Dead and Dying at Guilford

Do you know how HARD it is to lay in the grass with the bugs crawling on your face and itching to scratch but can’t move? I kept one eye open and watched the Continentals  and British running over us, literally. One fellow stepped on my fingers, his leader telling them to “watch the dead..” Kim said a dragoon’s horse was inches from me- what a thrill…. and indeed, upon resurrection, it was the most thrilling afternoon I can remember in a long time.

Just call me Private Ato!

Sunday was more of the same but better! Mike’s legs were hurting so he watched the camp but he let me borrow his belt and accessories. The men dressed me up, reminding me of boys playing with a GI Joe, getting the uniform on him just right (“Put that belt buckle over to the center…Now when you run out of cartridges, sling your box over to your back and go for the belt box…” )  The battle that afternoon was even better than Saturday as the plans were more elaborate. I replaced Chris’s flint, bought a pick and brush and a screw tool thing to tighten the screw at the top and  I used these tools, too. We took out positions in the woods, ready to fight in the exact place where the militia had fought two- hundred- thirty years before. I think everyone was at the ready, intensely alert and on edge. Because of that, though, when the Brits had the misfortune of having to pass us to go to their positions, we pounded them with good natured banter ( everyone sang “Yankee Doodle Dandy, “Hey you, with the bullseye on your back… ” Look at the sheepskin pillow on that guy’s rear- he’ll fall softly when he gets shot in the behind”… )You could  see some of them grit their teeth in passing. The Hessians also took some verbal hits (” Achtung!!! Sprechen de Americaner?, Hey you, weiner schnitzel!  Feiger hund!!!..) They took it a little better than the Brits and even grinned and waved back. Finally we saw  Cornwallis and his second themselves moving towards us (”  Man, look at all that gold- what a target” ) When they heard us,  they backtracked like big-rigs backing up (you could almost hear the beep beep beeeep as they backed up)  and walked  out-of-their-way, heads bowed,  to stay as far away from us as they could.
It was time to form our sections; the British were coming! let me tell you, there was an immediacy that I have only experienced at the beginning of a car wreck. Everything is fast but in slow motion like a freeze frame. We were shooting in teams; I kept watching Doug Ledbetter , shooting with him and Chris Keene (, a really fine fellow with a beautiful wife and two pretty little girls. I’ve met him though emails here but he and his family was here for this event with us. ) I kept hearing the screams of soldiers and over the top, McCroskey and Bogart yelling “prime, load,fire; prime, load and fire.” Chris’s brown bess performed like a chanp; I loaded shot after shot, felt the black powder scorch my face at time, the barrel so hot it blistered my skin… and the red line and the green of the Hessians kept surging foward. The Regiment broke into the open; we had to cross through brambles, the needles ripped open my right hand and arm but I didn’t feel it… The regiments were together at that point and we literally spanned the field, half a hundred strong. We had practiced shooting in kneeling formation and that was unreal exciting and had to look unbelievably good from the spectator point of view. First line kneel, prime, load, shoot; second line, prime (one step foward, knee in  the back of the front guy), load, shoot!!! Oh my GAWD!!!   We fell back; I thought Chad said “fall down” not “fall back”   and I hit the dirt again but picked myself back up and moved out,shooting as I went. I ran out of cartridges a long time before, Adam and Sterling ably provided us with more shot. I  thought I shot 34 or so, but Mike knows how many cartridges his bags hold and he said I let off 42. The barrel was so hot, it blistered my left hand and the thumb of my right as I was cocking. The best part was at the end, though. I had one shot in my gun; it misfired and so I used my pin, unplugged the touch hole , reprimed and poured what turned out to be a load and a half in my musket. It was time to retreat becasue the dragoons were coming but what was I supposed to do with all this powder? Heck, I shot it off- a final salvo, a HUGE boom- right into a dragoon on a white horse!!  I didn’t understand why Chad was screaming  “don’t do that!” I didn’t realize how close the horse was, a white horse surging out of white smoke. All I knew was that it was divine justice for almost tromping on me on Saturday. What if that white charger had left me a little meadow muffin gift all over my new man-clothes????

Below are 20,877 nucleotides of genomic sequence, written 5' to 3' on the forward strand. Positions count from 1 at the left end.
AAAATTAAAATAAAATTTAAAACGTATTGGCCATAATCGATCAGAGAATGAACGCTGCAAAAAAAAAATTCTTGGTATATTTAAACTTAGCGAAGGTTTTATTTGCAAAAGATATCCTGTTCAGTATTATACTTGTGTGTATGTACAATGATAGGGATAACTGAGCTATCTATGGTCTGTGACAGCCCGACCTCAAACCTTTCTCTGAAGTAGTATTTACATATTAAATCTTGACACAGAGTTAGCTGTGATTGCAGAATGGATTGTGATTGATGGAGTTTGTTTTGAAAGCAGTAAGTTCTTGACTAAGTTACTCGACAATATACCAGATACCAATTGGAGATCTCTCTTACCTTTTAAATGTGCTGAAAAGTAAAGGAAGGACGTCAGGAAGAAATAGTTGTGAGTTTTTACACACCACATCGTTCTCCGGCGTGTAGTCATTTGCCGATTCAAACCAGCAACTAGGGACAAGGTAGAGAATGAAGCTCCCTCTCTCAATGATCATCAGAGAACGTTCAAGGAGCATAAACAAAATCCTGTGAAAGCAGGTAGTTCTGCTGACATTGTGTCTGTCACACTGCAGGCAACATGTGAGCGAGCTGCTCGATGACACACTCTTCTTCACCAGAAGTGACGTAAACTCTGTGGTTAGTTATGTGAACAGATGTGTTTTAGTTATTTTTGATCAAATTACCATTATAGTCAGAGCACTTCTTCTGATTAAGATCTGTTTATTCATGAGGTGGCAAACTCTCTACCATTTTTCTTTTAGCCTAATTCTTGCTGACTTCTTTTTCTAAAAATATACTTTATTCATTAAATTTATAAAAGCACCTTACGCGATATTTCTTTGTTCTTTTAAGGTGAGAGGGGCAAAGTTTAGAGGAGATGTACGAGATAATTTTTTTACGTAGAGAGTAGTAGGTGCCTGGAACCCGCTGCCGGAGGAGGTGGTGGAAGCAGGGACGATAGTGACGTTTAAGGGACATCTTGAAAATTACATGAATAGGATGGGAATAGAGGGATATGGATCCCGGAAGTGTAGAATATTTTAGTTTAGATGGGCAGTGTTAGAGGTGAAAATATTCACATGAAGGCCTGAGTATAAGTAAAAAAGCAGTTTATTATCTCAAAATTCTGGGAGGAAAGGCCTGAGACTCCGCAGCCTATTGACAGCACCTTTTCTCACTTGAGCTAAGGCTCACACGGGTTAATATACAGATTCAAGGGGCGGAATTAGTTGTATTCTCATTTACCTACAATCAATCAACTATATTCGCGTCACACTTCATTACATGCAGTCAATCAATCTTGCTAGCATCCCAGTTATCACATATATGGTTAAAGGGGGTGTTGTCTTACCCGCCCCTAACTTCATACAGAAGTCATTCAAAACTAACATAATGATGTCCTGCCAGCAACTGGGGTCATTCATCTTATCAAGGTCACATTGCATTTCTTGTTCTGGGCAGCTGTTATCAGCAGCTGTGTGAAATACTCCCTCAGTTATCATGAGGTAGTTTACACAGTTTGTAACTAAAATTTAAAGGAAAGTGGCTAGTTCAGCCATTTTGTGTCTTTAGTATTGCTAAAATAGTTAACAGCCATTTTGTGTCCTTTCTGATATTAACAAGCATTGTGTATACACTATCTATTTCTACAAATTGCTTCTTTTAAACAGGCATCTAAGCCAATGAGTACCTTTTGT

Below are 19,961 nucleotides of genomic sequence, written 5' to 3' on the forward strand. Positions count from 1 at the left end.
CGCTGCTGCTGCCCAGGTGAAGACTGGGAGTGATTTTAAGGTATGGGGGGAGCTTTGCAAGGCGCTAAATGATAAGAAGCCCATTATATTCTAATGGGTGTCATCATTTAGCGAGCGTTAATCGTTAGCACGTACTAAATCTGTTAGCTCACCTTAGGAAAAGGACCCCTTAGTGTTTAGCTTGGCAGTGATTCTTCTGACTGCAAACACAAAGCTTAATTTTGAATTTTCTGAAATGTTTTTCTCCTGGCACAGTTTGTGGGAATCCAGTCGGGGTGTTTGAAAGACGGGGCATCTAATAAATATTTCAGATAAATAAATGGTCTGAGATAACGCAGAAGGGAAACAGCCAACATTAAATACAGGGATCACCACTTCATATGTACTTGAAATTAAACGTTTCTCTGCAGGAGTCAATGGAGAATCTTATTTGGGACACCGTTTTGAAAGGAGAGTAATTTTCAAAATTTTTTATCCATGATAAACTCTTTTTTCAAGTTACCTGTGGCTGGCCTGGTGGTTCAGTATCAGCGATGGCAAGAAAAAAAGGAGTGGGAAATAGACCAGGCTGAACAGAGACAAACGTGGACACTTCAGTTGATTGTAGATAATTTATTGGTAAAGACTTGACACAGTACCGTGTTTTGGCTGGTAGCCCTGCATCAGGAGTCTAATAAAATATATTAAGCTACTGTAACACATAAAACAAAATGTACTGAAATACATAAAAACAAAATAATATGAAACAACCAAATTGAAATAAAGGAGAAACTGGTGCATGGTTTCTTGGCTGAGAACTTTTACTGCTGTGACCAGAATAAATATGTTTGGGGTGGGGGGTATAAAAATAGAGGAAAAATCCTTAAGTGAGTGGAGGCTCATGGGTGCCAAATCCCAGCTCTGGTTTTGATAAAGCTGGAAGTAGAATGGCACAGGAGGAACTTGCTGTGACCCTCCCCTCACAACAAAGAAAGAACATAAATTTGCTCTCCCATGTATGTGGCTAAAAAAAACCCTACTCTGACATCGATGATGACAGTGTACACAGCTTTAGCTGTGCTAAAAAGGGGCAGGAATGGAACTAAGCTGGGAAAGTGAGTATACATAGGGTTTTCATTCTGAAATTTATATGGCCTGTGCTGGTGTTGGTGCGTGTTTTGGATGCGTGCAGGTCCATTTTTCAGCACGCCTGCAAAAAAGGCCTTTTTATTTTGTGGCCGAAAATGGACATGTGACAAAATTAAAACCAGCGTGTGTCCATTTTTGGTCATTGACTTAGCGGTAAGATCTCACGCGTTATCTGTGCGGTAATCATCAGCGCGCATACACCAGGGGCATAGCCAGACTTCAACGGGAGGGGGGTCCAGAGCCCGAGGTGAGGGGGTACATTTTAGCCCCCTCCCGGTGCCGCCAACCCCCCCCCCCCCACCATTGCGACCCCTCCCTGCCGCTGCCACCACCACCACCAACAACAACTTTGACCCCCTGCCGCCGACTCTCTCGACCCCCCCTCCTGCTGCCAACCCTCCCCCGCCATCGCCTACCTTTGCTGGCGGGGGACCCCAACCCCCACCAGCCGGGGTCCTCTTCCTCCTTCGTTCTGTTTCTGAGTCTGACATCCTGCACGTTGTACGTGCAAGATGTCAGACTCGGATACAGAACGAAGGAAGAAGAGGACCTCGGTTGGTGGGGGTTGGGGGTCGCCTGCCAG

Now I’m Private Raybo!

Colonials nearby

 I’m still on a high from this weekend; can’t sleep for trying to get the excitement down to moderate levels. It was a unique experience to do what the men allowed me to do this weekend. I have to thank each and every one of them for their forbearance and humor. I  understand Gail Ellis’s passion about being a male cannoneer much better now. The thing about this particular weekend was that this was a battle that was a strategic loss. We were Col. William Campbell’s Riflemen, we fought Cornwallis’s Regiment and the Jagers, we shot within the killing distance of 40 yards, we , like them, felt the fear, the urgency. We were “in the moment”,  looking with horror as the British charged us with fixed bayonets and “ran like hell” http://www.carolana.com/NC/Revolution/revolution_battle_of_guilford_courthouse.html 

We shot as one, line over line, looked death in the face, even if fleetingly as those thousand or so North Carolina Militiamen and all the rest, looked death in the face for a certainty two-hundred and thirty years ago. They won  our freedoms; we recreated their lives.

Stay tuned for pictures as I gather them in from Retha who took great pictures and others from the event. i’ll be posting them in Webshots.  

Doug Ledbetter who made our new Regiment flag and Private Rambo


Filed under 2011 Militia Activity, rev war reenactment